One of the main worries for new ostomates is the possibility of their stoma becoming infected. Infections around a stoma are rare, but can happen for various reasons so it is essential to have a good skin care regime in order to maintain healthy skin. Check your stoma and skin regularly each time you change your stoma appliance, which will help identify any new issues if they arise.
Our skin is home to millions of bacteria, fungi and viruses which compose the skin microbiota. Like those in our gut, skin micro-organisms have essential roles in protecting against invading pathogens. These micro-organisms can easily multiply when you have a stoma because the area is warm, humid and soiled. They may colonise the stoma without causing any major issues. But for those who suffer with general ill-health, diabetes or those who take immunosuppressive medications, infections are more likely to occur.
The skin around the stoma can become inflamed and irritated due to infection, yet there are other reasons for sore skin such as the stoma appliance leaking, or underlying disease. Often minor skin infections can cause red, inflamed skin surrounding the stoma. Ongoing skin irritation can cause papules (small bumps) and nodules (larger bumps) so it is wise to get your skin checked out by your Stoma Care Nurse. Irritated skin can usually be resolved by identifying the cause of any leaks and commencing stoma powders/creams/wipes/sprays to help heal and protect the damaged skin.
So, what are the signs of an infected stoma? When the skin becomes infected it can start to look inflamed and the infection tends to cause some swelling around your stoma. The skin colour often changes from a healthy pink/reddish colour, to pale, bluish purple or even black. If there is any discharge of blood or pus this is often a definitive sign of infection. Infections can also cause increased pain and discomfort. Speak to your GP if these symptoms occur as you may need a swab taking and a course of antibiotics.
Types of infections:
It is wise to be aware of the type of infections you can experience when you have a stoma. Infections of the skin tend to be either bacterial, viral or fungal. Infections of all types are miserable and can cause interference with the stoma itself and the appliance adhering to your skin.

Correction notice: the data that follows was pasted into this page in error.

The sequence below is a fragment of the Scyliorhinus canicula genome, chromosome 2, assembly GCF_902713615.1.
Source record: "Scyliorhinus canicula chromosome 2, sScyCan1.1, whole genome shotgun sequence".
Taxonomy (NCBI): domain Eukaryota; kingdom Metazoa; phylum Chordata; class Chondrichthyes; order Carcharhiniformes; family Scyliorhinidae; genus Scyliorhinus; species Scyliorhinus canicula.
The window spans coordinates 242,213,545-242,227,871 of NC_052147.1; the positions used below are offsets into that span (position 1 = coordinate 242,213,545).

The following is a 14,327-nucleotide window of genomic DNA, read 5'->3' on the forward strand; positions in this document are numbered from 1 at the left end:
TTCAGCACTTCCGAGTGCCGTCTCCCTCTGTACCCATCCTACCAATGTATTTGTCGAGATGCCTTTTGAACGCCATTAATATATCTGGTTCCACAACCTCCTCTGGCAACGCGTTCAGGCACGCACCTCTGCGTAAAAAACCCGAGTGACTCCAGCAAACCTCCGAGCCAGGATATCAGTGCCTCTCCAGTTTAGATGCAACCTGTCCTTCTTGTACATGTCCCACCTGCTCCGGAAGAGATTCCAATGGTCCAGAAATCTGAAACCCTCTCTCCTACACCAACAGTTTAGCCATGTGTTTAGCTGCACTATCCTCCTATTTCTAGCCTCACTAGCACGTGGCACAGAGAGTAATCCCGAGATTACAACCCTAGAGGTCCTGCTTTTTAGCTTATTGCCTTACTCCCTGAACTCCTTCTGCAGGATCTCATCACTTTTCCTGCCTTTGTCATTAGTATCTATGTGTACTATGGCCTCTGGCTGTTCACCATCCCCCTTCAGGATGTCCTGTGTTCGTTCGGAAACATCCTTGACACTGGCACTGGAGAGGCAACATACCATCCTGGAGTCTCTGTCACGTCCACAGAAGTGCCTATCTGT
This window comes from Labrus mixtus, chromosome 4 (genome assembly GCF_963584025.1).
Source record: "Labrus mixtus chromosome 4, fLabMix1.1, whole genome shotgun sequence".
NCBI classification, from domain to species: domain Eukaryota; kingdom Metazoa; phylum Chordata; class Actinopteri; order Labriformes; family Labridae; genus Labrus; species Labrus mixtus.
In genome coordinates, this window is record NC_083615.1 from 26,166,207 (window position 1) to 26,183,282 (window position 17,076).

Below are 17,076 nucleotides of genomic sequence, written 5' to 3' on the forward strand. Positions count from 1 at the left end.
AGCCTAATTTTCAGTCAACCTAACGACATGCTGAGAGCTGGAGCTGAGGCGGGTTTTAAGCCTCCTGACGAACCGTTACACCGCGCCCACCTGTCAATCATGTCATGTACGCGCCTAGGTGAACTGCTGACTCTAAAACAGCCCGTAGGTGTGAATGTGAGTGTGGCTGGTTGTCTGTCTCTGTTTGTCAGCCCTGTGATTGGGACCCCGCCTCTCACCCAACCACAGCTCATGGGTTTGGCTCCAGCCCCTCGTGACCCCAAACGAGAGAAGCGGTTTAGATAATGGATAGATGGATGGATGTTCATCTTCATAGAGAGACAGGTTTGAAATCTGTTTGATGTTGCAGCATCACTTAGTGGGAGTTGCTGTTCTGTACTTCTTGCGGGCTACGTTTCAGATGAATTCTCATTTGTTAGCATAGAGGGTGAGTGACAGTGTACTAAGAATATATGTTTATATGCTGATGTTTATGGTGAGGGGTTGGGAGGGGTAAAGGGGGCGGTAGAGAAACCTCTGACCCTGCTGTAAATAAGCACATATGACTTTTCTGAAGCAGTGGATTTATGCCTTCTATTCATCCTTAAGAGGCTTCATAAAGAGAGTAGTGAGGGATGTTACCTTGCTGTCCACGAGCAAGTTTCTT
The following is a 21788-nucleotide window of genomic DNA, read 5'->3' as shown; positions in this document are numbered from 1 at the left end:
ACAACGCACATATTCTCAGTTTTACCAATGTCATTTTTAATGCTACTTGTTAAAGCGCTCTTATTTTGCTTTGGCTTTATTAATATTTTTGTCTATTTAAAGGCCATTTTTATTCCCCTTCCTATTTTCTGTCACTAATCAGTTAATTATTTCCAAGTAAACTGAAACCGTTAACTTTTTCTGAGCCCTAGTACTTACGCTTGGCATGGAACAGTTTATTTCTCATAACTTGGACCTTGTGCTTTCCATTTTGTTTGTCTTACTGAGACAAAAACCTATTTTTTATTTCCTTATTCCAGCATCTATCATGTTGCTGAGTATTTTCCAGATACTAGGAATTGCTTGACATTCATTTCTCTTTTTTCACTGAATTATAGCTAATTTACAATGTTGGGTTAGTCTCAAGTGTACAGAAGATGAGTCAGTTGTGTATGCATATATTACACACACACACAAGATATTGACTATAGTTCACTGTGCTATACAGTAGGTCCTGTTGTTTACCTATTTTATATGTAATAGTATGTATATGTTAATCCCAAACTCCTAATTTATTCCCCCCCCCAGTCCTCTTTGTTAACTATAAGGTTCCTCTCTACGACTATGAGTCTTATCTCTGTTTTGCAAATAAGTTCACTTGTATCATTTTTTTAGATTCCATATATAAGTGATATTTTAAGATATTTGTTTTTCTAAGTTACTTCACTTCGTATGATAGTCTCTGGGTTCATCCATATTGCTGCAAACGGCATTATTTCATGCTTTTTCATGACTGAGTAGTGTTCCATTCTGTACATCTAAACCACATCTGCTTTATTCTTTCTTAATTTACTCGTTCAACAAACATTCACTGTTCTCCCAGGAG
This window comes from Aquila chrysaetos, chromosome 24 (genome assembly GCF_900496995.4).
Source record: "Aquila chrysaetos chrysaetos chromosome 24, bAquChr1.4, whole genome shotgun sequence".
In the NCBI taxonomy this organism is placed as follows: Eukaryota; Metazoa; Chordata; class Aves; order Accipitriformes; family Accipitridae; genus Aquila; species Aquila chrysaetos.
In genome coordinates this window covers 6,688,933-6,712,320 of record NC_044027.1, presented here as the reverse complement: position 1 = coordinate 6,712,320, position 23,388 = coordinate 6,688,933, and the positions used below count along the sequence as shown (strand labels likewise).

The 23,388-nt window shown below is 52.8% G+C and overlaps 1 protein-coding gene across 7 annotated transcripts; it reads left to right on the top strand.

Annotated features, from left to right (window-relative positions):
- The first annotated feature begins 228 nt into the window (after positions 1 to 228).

Bacterial infections are the most common type of infections for those with a stoma. Any break in the peristomal skin caused by leakage, allergic contact dermatitis or other chronic skin conditions. increases the risk of infection. The most common bacterial infections are caused by staphylococcus aureus or streptococci or both entering through broken skin.
Bacterial infections are usually confirmed with a swab, so make sure you reach out to your stoma care nurse or GP if you suspect an infection. Stubborn/severe infections may need to be treated with a course of antibiotics.
- Bacterial infections can be present as a secondary infection of a surgical wound, so having stoma surgery could put you at risk of skin infections
- Bacterial infections may also cause folliculitis (inflammation of the hair follicles) or boils (hard painful lump which fills with pus).
- Impetigo – a highly contagious skin infection that often starts with red sores or blisters and leave golden brown patches
- Cellulitis – is a potentially serious bacterial skin infection which needs immediate treatment. It affects the surface skin and can make your skin painful, hot and swollen. But it can also affect the tissues underneath and can spread to your lymph nodes and bloodstream, becoming life threatening, if action is not taken. Don’t be alarmed though – this is very rare!
Yeast (fungal) infections can occur on the skin around the stoma. These types of skin infections cause a red, raised, itchy, pimply rash. It usually improves and resolves with antifungal powder or cream. Severe yeast infections can be confirmed by skin scrapings via your Stoma Care Nurse.
- Thrush (candida fungi) – can occur at almost any area of the body, but they prefer warm, damp creases of your body such as armpits, groins, under breasts and perineum. Therefore, under a warm and moist pouch can be just the perfect condition for them to grow!
- Tinea Corporis (ringworm) – is a rash which is usually red, itchy and circular, with a clearer area in the middle. Ringworm gets the name from its appearance; no worm is actually involved!
- Pityriasis versicolor (Malassezia) – causes patches on your skin which may be lighter or darker than your normal skin
Viral infections are far less common in ostomates. When they do occur, they can present challenges as they can cause interference with a stoma appliance adhering to the skin.
- Herpes zoster (shingles) and herpes simplex (cold sores) – these areas can often become infected by staphylococci and therefore should be swabbed by your GP or Stoma Care Nurse before antiviral treatment is given
- Viral Warts – warts and verrucae are small lumps on the skin causes by the virus. They appear as a small rough lump on the skin. They spread easily through skin contact and infected surfaces.
- Molluscum contagiosum – is quite unusual in ostomates. Molluscum appears as small, firm spots that have a dimple in the middle and can be very itchy. It is contagious and therefore try not to share towels and in time it will tend to clear up on its own.
One or more open and painful lesions can occur around the edges of the stoma, surrounded by a halo of redness. This is not uncommon with those who have suffered with Crohn’s disease in the distal bowel. Abscesses can often be treated by antibiotics from your GP and monitored by your Stoma Care Nurse.
In severe cases re-referral back to the surgeon maybe required and the ostomate may have to undergo drainage of the abscess or unroofing of the ulcer by the Surgeon.